International Trade Bureau
Public Policy Institute &
Wall Street Project
Los Angeles, CA 90018
Phone: 323 734-3900
Fax: 323 734-3913
250 Auburn Avenue
Phone: 404-525-5663 or 5668
660 Woodward Avenue
Detroit, MI 48226
December 23, 2013
(December 23, 2013 – Atlanta, Georgia) Only two of Georgia’s federal trial court judges are African American in a state that is more than 30% black. Despite appeals to the Administration from members of Georgia’s Congressional delegation, President Obama has failed to name an African American woman to fill vacancies on the 11th Circuit, one of America’s most conservative and most out of touch with mainstream America. Only one of the six nominees is African American.
Racial diversity is important to promote public confidence in the judiciary. But so is diversity of experience, gender and orientation. One of the President’s six nominees to the federal bench voted to keep the Confederate battle symbol on the state flag and another defended draconian voter identification measures aimed at suppressing the black and Hispanic vote. We can do better than this.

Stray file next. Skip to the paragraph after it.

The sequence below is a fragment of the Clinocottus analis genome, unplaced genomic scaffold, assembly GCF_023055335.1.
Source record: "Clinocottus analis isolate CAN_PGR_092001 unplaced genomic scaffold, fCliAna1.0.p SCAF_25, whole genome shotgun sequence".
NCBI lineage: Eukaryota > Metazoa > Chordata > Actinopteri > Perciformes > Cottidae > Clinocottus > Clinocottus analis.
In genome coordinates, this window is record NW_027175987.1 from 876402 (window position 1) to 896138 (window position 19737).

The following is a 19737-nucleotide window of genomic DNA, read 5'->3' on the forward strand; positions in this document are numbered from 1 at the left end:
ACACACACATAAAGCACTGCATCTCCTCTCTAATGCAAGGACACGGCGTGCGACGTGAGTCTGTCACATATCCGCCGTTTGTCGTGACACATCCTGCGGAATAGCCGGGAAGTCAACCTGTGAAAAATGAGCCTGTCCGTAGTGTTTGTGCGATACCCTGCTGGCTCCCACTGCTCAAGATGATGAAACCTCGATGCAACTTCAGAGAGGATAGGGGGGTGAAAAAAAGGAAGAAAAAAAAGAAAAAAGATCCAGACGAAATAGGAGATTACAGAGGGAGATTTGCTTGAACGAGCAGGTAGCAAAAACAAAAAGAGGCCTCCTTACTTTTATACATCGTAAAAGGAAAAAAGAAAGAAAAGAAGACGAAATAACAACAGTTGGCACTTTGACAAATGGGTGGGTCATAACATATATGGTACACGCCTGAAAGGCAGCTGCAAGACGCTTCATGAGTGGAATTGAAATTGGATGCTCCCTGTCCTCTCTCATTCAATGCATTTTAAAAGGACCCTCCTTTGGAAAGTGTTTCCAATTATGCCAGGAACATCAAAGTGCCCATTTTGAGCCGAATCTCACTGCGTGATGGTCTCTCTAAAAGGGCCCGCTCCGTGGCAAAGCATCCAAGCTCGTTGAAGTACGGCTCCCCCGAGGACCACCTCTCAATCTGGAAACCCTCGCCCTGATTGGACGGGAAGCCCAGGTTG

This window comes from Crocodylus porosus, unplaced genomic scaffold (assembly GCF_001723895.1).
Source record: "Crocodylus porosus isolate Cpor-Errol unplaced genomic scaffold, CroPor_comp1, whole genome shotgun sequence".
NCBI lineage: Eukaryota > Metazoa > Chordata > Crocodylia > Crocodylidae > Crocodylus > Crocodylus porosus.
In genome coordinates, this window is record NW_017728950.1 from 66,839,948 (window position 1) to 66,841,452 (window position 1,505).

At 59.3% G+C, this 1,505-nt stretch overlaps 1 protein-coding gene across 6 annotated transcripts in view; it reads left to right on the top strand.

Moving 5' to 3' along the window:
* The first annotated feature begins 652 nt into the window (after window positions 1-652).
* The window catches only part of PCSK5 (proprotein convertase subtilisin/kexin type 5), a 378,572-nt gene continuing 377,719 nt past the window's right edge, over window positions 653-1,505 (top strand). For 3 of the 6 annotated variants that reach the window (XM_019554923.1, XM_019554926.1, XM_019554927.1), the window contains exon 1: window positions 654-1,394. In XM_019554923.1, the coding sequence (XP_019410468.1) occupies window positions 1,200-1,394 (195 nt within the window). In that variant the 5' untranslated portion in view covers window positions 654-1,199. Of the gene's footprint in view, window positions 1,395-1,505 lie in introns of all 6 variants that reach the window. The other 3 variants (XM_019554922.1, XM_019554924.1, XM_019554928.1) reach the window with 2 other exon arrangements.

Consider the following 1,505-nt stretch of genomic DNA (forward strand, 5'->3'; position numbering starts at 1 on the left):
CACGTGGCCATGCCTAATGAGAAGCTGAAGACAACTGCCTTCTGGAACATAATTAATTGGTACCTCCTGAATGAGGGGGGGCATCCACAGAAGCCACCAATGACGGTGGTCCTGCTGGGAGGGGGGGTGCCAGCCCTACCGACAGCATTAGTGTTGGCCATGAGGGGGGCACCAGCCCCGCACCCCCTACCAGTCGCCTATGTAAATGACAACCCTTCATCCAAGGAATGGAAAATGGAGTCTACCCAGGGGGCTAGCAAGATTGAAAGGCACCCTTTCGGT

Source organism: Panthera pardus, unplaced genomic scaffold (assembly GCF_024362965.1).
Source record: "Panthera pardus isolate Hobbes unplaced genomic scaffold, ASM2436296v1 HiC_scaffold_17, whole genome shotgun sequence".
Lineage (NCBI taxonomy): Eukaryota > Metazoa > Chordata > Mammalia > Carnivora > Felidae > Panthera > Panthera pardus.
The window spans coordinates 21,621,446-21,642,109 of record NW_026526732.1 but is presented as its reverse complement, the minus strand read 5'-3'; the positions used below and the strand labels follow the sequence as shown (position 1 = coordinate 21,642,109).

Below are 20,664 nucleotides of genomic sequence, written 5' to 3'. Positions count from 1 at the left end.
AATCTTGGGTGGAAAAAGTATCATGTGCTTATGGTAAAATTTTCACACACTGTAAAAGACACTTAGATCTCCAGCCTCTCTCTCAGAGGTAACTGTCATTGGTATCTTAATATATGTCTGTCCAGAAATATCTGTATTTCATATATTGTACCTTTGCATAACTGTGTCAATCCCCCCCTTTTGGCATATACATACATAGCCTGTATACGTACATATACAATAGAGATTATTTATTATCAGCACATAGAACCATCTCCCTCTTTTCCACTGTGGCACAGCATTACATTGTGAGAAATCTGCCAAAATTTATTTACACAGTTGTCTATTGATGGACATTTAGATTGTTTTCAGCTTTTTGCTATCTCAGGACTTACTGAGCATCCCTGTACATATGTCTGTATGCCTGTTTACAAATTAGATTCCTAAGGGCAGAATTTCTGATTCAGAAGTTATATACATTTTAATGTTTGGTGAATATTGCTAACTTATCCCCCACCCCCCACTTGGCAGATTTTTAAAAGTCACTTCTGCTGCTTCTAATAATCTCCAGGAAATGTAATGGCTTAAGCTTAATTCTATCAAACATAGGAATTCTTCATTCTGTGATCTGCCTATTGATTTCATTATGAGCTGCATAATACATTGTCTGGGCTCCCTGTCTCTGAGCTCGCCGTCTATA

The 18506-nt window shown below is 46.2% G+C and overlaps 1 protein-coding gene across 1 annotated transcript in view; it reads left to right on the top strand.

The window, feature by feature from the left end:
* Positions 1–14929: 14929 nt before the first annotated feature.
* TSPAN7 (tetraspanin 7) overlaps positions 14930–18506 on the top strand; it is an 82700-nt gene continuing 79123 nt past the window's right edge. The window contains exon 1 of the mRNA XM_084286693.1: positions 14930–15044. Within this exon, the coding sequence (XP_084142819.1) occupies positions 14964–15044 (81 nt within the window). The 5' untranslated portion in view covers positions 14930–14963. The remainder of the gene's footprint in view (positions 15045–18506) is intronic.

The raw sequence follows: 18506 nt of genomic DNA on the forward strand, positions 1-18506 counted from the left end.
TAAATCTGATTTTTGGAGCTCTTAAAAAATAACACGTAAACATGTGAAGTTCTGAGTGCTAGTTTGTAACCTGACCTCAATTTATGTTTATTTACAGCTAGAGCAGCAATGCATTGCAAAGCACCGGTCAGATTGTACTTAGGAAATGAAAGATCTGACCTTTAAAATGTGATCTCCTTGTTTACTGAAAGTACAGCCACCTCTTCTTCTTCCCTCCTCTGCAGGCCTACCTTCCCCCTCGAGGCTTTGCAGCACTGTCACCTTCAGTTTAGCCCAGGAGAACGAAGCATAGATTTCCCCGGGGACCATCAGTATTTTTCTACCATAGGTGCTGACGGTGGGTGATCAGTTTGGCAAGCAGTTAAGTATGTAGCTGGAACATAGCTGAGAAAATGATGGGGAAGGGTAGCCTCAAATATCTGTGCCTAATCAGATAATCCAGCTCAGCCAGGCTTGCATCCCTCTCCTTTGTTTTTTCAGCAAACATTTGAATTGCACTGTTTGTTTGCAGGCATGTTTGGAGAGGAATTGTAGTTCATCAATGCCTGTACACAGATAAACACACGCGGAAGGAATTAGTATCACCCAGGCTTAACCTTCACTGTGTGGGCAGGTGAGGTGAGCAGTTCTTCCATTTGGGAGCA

Lifetime federal judicial appointees will serve long after President Obama’s second term ends. History will judge whether his judicial appointments are accountable to the communities they serve. Abraham Lincoln is greatly admired by President Obama. Lincoln’s courage in the face of fierce opposition to the Reconstruction Amendments and his insistence that America experience a “new birth of freedom” are why he “belongs to the ages.”
Half of all African Americans live in the South. Demographic data indicate that the voices and aspirations of blacks, Hispanics, women and the LGBT community in Southern states like Georgia, Florida and the Carolinas will be increasingly prevalent in decades to come. These nominees are out of step with those aspirations and are unworthy of the nation’s first African American President.
The Rainbow PUSH Coalition joins Congressmen Hank Johnson, David Scott, the NAACP, Advocacy for Action, SCLC, the Georgia Association of Black Women Attorneys, the Gate City Bar, National Action Network and a host of others in calling for this Administration to start over and offer a slate of judicial nominees that looks like the citizens of Georgia and the South. To do less is to fail those who put so much time, talent and treasure into assuring the President’s election.
Rev. Jesse L. Jackson, Sr., a 2000 Medal of Freedom recipient, agrees with Georgia’s three Medal of Freedom recipients (Dr. Joseph E. Lowery, Congressman John Lewis and Rev. C.T. Vivian) in strongly urging President Obama and his Administration to populate the federal judiciary in Georgia, in the 11th Circuit and in the nation with highly qualified individuals who are representative of the communities that they serve. Judicial diversity promotes impartiality by ensuring that no one viewpoint, perspective, or set of values can persistently dominate legal decision making.